Academic research is hard. The path to discovery has many hurdles that can dampen enthusiasm for making progress. While collaboration and help-seeking can boost productivity and produce better research, few mechanisms in academic research directly promote and facilitate it. This is particularly troubling for young researchers, who may only receive feedback on their work in group meetings, work with only a few collaborators (one of whom is their advisor), and be more easily frustrated by setbacks, real or imagined.
We have been experimenting with a new kind of interaction that we call pair research, in which members are paired up weekly to work together on each other’s projects. We prototyped a system for making pairings and present results from two deployments. Results show that members used pair research in a wide variety of ways including pair programming, user testing, brainstorming, and data collection and analysis. Pair research helped members get things done and share their expertise with others.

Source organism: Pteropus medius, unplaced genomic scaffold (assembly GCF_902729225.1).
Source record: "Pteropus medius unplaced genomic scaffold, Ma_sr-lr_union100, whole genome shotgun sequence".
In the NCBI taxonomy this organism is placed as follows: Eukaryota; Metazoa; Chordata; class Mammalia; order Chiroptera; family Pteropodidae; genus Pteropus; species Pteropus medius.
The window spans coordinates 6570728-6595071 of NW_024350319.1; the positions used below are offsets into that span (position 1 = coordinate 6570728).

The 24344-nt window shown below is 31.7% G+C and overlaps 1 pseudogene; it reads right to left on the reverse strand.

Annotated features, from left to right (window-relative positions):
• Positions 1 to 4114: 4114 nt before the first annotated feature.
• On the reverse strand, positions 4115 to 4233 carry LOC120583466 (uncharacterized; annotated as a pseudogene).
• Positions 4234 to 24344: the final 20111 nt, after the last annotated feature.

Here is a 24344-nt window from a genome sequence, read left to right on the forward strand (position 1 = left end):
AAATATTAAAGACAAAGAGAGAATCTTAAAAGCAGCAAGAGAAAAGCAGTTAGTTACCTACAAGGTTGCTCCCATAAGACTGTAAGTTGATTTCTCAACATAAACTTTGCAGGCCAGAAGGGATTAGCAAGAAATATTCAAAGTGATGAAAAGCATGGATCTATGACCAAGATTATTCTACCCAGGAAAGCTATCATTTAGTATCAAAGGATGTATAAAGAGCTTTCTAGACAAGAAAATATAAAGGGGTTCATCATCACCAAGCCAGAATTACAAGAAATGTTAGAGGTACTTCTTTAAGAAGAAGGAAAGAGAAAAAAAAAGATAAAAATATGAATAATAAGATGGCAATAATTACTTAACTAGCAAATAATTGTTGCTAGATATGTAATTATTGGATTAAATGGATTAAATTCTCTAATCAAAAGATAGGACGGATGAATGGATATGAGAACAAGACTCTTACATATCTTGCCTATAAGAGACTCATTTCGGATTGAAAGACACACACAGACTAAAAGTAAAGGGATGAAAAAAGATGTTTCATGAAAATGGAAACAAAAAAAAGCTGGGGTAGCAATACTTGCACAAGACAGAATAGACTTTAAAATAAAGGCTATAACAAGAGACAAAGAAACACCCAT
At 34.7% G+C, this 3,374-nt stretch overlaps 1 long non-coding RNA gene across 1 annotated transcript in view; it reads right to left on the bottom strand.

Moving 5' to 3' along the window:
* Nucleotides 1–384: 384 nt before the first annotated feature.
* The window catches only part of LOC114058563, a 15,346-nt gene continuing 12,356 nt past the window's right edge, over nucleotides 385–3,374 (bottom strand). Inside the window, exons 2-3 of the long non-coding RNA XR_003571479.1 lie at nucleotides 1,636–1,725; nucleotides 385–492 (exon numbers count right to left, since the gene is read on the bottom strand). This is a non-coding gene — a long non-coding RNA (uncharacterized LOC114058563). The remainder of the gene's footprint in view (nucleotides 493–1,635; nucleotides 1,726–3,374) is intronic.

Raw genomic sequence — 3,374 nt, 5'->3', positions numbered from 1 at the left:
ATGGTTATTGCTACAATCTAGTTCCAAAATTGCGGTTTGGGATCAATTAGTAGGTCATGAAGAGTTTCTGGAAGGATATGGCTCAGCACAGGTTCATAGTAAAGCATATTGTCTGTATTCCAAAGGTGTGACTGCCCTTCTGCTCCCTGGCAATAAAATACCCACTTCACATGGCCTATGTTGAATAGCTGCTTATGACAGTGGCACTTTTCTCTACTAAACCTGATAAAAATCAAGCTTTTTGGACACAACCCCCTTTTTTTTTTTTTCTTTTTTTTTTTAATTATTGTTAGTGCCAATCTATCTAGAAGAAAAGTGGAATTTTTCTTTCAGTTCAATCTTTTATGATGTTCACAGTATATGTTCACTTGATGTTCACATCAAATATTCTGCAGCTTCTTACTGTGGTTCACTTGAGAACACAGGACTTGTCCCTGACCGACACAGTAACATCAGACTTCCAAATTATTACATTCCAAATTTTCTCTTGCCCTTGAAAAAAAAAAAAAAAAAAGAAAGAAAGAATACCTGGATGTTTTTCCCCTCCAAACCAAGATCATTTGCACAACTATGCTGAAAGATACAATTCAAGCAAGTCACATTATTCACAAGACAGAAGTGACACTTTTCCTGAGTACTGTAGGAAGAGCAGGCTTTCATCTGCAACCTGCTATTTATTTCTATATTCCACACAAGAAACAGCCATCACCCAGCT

Prototype interface for managing the pair research pool. Each week, members describe what they need help with, and enter preference scores on how well they can help others. Members can also remove themselves from the pool temporarily.
Rob Miller, MIT CSAIL
Haoqi Zhang, Northwestern
Eric Gilbert, Georgia Tech
Liz Gerber, Northwestern
- Rob Miller, Haoqi Zhang, Eric Gilbert, and Liz Gerber.
Pair Research: Matching People for Collaboration, Learning, and Productivity